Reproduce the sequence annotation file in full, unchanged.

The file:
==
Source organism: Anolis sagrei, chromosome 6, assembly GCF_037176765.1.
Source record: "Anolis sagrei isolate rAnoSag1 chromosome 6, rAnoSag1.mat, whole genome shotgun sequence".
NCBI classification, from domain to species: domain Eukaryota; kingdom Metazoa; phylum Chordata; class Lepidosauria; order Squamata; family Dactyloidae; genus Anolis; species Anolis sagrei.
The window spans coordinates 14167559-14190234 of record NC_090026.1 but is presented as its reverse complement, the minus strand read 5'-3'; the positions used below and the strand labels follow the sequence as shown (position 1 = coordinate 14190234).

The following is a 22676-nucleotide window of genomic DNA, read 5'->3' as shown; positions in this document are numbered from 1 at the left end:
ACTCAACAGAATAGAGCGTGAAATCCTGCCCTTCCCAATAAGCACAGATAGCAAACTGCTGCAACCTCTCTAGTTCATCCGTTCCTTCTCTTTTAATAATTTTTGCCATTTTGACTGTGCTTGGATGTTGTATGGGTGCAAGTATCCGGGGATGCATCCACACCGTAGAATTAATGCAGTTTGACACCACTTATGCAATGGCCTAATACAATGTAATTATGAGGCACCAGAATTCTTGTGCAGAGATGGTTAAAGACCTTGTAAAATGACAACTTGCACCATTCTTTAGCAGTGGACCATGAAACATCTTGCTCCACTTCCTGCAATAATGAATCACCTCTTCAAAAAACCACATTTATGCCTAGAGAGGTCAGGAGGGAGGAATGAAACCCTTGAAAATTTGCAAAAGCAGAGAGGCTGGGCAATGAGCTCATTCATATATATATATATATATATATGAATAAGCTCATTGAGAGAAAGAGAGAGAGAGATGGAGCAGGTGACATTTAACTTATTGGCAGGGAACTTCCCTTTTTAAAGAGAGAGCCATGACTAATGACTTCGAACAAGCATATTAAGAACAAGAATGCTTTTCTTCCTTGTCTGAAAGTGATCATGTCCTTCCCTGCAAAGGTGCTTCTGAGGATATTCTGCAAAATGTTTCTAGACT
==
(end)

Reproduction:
Source organism: Anolis sagrei, chromosome 6, assembly GCF_037176765.1.
Source record: "Anolis sagrei isolate rAnoSag1 chromosome 6, rAnoSag1.mat, whole genome shotgun sequence".
NCBI classification, from domain to species: domain Eukaryota; kingdom Metazoa; phylum Chordata; class Lepidosauria; order Squamata; family Dactyloidae; genus Anolis; species Anolis sagrei.
The window spans coordinates 14167559-14190234 of record NC_090026.1 but is presented as its reverse complement, the minus strand read 5'-3'; the positions used below and the strand labels follow the sequence as shown (position 1 = coordinate 14190234).

The following is a 22676-nucleotide window of genomic DNA, read 5'->3' as shown; positions in this document are numbered from 1 at the left end:
ACTCAACAGAATAGAGCGTGAAATCCTGCCCTTCCCAATAAGCACAGATAGCAAACTGCTGCAACCTCTCTAGTTCATCCGTTCCTTCTCTTTTAATAATTTTTGCCATTTTGACTGTGCTTGGATGTTGTATGGGTGCAAGTATCCGGGGATGCATCCACACCGTAGAATTAATGCAGTTTGACACCACTTATGCAATGGCCTAATACAATGTAATTATGAGGCACCAGAATTCTTGTGCAGAGATGGTTAAAGACCTTGTAAAATGACAACTTGCACCATTCTTTAGCAGTGGACCATGAAACATCTTGCTCCACTTCCTGCAATAATGAATCACCTCTTCAAAAAACCACATTTATGCCTAGAGAGGTCAGGAGGGAGGAATGAAACCCTTGAAAATTTGCAAAAGCAGAGAGGCTGGGCAATGAGCTCATTCATATATATATATATATATATATGAATAAGCTCATTGAGAGAAAGAGAGAGAGAGATGGAGCAGGTGACATTTAACTTATTGGCAGGGAACTTCCCTTTTTAAAGAGAGAGCCATGACTAATGACTTCGAACAAGCATATTAAGAACAAGAATGCTTTTCTTCCTTGTCTGAAAGTGATCATGTCCTTCCCTGCAAAGGTGCTTCTGAGGATATTCTGCAAAATGTTTCTAGACT